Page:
Imagine this: You’ve taken your car into the auto shop because it’s making a strange noise. After the mechanic inspects it, you ask, “So, what’s the issue?” and wait anxiously for the answer. Ten minutes later, you’re still waiting. Despite receiving an extremely detailed and passionate explanation, you don’t have an “aha moment” where you understand the problem. In fact, you aren’t sure if it’s an easy fix or if you’ll be calling a taxi to get home.

The same holds true for pet owners.

Too much information for a pet owner on a pet health topic that’s new and unfamiliar, delivered at a stressful time, challenges their ability to fully comprehend what they’ve been told. And when they don’t fully understand the issue or medical jargon, making good healthcare decisions is nearly impossible. It also prevents them from really thinking. Instead they’re just trying to hang on and hopefully catch up later with a few words they remember—often getting help from their friend, Dr. Google.

Every pet owner deserves to have that “aha moment.” And it can be easily accomplished by applying a few simple tactics to your client conversations.

We use three strategies in our ClientEd handouts as a way to make the information comprehensive yet concise, but they also transfer beautifully to verbal explanations.

1. KISS: Keep It Short and Simple

The KISS principle does not mean that you’re “dumbing down” the information being delivered. What you’re doing is distilling your pet healthcare messages to those that are most important and delivering them in such a way that, regardless of the client’s background or education, they can fully comprehend the problem, your solution, and its impact on their pet.

Using short sentences, no jargon or complicated language, and saving the detailed information for a handout they can read later, like ClientEd, will keep clients from being overwhelmed. In fact, ClientEd handouts are written in plain language, use a concise question/answer format, and also follow the KISS principle. So, whether a pet owner is listening to you or reading a handout, short and simple will help prevent information overload and support better learning.

2. Chunking Is for Champions

Content chunking is the strategy of breaking up content into shorter, bite-size pieces that are more manageable and easier to remember. In 1956, Harvard psychologist George A. Miller identified that most people can only hold about seven discrete pieces of information at time in their short-term memory. Chunking is a great way to get around this.

For example, take a flea treatment and prevention discussion with a pet owner. Instead of giving a full-blown description of how their dog got fleas, how to treatment them, how to manage the household infestation, the importance of prevention, options for future prevention, etc., consider chunking the information into groups that make sense.

The other thing you can do to help pet owners visualize your information chunks better is to number them. Example:

There are really three things that we need to do to tackle Scooter’s flea infestation and prevent others in the future.

  • One, treat the fleas living on his body.
  • Two, get rid of the fleas living in the house.
  • Three, get Scooter onto a preventive and avoid future infestations.”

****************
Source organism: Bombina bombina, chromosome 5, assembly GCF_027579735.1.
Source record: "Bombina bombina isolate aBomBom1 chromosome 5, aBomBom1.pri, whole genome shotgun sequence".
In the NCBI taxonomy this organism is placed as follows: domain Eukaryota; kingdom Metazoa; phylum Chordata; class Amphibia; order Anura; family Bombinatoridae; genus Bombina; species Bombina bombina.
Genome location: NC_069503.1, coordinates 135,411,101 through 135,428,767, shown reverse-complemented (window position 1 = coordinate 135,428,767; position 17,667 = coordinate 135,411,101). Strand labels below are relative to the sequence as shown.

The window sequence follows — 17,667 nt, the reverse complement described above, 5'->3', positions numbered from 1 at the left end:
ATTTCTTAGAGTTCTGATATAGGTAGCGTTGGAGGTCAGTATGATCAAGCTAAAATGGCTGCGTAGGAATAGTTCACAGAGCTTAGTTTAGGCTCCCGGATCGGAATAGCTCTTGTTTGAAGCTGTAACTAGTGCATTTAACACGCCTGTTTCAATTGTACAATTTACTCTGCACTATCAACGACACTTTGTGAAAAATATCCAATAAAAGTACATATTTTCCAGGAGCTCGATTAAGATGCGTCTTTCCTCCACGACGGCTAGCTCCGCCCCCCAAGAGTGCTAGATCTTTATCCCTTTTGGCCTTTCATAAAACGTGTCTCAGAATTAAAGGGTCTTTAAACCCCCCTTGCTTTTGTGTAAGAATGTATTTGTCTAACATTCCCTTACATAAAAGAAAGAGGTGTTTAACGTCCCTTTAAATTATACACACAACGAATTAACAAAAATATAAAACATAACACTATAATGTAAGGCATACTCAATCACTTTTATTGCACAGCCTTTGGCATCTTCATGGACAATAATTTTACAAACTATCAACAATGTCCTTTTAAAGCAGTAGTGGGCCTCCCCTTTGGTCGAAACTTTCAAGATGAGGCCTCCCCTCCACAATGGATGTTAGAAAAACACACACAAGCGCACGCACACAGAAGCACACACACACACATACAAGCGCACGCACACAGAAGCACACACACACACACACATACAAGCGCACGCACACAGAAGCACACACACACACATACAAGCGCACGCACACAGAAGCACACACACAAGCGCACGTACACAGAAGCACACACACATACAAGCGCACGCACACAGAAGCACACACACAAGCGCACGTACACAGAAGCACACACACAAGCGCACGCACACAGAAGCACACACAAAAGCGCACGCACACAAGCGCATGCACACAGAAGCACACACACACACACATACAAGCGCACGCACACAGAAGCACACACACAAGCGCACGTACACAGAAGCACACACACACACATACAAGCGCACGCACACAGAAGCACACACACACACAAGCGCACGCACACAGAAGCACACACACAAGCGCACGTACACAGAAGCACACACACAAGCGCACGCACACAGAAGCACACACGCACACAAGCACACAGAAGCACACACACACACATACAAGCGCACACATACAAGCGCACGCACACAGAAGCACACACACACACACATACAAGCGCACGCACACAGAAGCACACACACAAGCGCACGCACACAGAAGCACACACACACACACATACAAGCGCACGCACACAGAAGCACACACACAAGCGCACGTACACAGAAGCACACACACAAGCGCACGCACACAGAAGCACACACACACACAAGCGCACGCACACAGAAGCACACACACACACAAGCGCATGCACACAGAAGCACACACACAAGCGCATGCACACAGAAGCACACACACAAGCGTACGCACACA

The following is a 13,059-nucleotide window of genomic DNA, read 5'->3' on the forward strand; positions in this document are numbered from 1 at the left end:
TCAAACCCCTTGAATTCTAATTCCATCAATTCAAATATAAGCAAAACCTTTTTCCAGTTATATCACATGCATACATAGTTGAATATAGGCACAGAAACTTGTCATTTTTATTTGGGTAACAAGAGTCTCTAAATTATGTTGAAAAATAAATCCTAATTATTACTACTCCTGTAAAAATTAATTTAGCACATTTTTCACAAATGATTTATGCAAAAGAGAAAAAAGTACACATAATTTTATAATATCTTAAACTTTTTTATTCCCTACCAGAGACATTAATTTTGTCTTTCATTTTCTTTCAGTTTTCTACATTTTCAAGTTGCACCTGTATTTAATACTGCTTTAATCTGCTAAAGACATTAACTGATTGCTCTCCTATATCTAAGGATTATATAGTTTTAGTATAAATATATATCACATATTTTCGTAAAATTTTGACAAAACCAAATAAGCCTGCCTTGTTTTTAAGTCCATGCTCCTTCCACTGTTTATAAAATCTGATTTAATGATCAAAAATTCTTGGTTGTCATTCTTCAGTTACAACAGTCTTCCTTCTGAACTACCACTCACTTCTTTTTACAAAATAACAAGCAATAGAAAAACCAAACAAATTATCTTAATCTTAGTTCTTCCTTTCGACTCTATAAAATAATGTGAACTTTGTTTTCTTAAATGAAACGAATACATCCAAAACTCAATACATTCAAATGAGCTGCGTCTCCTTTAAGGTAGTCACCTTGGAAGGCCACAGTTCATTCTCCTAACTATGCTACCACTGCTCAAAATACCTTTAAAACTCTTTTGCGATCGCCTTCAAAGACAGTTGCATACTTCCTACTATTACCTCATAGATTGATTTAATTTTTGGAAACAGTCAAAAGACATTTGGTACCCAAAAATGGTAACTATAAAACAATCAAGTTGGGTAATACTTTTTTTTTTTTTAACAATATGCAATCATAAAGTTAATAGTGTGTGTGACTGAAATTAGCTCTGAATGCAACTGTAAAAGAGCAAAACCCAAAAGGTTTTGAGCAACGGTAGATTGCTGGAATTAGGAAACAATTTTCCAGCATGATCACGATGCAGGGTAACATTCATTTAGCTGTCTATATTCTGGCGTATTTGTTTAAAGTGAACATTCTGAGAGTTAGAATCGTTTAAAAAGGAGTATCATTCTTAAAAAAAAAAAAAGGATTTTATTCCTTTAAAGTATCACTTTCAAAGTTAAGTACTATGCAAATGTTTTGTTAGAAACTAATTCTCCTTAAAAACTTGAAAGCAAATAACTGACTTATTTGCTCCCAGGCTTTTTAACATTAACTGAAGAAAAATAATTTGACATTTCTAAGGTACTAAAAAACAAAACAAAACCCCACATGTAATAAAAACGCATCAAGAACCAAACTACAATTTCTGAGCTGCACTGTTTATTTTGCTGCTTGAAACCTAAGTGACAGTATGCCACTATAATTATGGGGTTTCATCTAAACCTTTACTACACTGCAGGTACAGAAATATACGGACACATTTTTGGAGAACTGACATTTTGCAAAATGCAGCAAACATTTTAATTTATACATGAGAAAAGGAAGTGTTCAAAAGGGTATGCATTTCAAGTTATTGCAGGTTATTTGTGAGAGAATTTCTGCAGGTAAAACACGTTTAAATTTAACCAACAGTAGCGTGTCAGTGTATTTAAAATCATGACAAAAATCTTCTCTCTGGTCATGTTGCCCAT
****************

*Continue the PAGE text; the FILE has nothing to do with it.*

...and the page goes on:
Since people usually remember the first and last thing you said (a concept known as the serial-position effect), the ordering of your chunks matters. In this case, getting Scooter on a preventive will take care of the second chunk even if they unintentionally forget about it. (This is where having a ClientEd handout can be really helpful!)

3. Consider Your Audience

When professional speakers are invited to give a talk, one of the most important things they ask ahead of time is, “Who is my audience?” This enables them to take an audience-centered approach and tailor their message to the interests, level of understanding, attitudes, and beliefs of the audience. Not only is their effectiveness in delivering their message improved, the audience is more likely to respond and find relevance in what the speaker is sharing.

As a veterinarian or veterinary nurse, your “audience” is much smaller—oftentimes a single pet owner in the exam room. However, the approach is the same. Your message needs to meet your client’s needs to be relevant. Explanations, analogies, level of detail, the use of terminology, etc., can be tailored to match what you know about the pet owner. ClientEd handouts are written in a similar way, taking into consideration population reading levels, familiarity with medical terminology, and presumed availability to other ClientEd library resources through a practice’s website. By considering your “audience” both in what you say and in the resources you provide them, their ability to connect with the information and learn from it is improved.

So, the next time you’re looking for an “aha moment” from a pet owner, try one of these strategies. Seeing the light go on in a client’s eyes when you know they’ve connected to what you’re telling them (like when you understand what the strange noise is and get to drive your car home) is worth the effort every time.

If you aren’t familiar with LifeLearn’s ClientEd pet health library, sign-up for a free trial and see how you can put it to work in your practice today. At just $55 per month, ClientEd supports your client education efforts to improve client compliance and animal health outcomes.

Book your free no-obligation demo of ClientEd today.